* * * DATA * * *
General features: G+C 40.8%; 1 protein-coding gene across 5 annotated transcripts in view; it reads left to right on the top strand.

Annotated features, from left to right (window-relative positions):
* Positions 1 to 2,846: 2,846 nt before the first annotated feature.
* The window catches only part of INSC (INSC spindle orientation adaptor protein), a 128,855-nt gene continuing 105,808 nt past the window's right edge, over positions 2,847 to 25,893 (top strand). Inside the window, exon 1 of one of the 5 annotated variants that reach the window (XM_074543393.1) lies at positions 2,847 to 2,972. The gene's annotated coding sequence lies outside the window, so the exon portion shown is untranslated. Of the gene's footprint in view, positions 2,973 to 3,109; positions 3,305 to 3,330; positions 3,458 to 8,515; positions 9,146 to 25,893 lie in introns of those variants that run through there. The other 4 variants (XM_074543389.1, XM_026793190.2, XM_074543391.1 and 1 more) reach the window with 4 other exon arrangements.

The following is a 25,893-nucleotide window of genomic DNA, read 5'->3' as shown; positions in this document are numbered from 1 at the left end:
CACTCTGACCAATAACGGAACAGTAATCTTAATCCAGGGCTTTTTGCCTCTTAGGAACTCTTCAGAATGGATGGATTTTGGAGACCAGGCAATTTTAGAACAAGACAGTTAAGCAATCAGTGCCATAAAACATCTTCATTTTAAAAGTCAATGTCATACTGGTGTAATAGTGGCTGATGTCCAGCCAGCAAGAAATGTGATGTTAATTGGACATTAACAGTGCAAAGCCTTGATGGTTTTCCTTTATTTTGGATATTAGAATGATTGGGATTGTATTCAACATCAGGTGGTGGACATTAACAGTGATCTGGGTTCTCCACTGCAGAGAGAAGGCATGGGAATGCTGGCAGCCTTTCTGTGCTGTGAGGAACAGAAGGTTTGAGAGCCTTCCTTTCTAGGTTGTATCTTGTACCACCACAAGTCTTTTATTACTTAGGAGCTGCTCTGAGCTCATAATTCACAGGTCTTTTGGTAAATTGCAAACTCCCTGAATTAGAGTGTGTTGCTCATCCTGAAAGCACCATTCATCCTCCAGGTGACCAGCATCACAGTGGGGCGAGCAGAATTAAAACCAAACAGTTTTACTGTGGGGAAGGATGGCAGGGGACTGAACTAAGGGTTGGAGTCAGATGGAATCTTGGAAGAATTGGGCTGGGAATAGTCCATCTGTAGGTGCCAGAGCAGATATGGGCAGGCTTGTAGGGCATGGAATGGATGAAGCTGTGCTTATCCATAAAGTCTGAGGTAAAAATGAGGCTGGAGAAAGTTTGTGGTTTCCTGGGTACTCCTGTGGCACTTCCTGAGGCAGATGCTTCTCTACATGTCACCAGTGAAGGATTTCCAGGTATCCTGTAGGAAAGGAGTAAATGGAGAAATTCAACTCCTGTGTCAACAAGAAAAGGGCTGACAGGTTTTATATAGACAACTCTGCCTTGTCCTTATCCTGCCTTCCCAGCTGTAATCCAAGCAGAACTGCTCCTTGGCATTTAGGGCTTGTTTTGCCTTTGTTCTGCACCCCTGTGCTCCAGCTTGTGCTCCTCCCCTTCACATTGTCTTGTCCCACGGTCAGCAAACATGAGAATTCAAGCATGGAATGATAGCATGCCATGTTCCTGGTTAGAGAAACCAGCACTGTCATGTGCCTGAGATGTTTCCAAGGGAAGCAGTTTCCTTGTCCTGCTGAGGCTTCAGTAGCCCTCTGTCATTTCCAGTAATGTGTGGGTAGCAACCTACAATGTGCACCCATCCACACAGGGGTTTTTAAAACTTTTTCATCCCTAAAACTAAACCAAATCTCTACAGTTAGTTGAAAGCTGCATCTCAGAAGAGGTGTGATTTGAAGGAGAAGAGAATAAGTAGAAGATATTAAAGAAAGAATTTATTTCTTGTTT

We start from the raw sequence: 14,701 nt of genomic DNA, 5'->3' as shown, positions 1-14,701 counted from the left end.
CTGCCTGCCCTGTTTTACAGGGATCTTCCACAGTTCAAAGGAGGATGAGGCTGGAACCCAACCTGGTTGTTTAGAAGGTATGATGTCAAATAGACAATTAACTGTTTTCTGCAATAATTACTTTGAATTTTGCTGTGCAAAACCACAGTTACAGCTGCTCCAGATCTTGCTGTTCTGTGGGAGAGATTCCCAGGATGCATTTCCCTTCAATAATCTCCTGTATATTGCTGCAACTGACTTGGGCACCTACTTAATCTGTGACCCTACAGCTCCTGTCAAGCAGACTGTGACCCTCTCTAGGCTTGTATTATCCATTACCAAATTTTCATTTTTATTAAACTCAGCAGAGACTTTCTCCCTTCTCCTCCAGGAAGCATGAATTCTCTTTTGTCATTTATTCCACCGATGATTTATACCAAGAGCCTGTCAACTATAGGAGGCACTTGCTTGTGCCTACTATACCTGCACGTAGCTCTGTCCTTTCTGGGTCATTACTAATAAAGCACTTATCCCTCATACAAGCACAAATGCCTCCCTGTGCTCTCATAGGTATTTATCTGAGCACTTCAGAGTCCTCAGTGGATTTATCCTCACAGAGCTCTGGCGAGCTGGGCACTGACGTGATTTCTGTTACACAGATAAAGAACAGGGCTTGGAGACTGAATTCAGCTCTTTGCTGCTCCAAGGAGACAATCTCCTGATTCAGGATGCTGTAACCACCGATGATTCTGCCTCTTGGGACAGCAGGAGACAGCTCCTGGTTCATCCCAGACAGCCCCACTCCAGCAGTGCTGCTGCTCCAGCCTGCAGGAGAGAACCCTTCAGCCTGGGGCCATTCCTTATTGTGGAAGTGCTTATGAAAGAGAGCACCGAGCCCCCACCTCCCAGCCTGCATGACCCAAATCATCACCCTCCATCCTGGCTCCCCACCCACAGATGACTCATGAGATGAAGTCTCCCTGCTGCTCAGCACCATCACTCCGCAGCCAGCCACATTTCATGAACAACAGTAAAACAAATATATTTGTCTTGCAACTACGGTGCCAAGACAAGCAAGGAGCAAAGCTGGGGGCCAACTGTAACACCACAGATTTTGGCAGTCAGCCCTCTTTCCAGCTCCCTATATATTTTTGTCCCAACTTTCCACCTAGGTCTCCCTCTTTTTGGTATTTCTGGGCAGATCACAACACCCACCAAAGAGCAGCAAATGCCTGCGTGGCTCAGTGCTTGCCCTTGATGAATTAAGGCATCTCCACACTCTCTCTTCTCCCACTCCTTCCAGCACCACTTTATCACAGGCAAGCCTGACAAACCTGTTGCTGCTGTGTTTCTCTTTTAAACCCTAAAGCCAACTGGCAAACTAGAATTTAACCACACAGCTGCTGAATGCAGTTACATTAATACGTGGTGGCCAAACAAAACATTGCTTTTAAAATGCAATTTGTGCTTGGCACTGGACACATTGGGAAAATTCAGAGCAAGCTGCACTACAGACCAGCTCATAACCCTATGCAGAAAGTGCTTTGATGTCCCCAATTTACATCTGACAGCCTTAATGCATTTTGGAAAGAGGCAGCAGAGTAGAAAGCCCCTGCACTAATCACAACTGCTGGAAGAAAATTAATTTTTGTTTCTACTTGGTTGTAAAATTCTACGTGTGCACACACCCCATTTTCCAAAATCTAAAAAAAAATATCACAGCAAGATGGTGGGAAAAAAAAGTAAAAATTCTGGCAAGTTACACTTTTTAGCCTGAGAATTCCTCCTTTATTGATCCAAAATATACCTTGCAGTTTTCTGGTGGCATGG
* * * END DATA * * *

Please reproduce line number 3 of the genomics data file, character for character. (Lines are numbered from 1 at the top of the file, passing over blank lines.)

* Positions 1 to 2,846: 2,846 nt before the first annotated feature.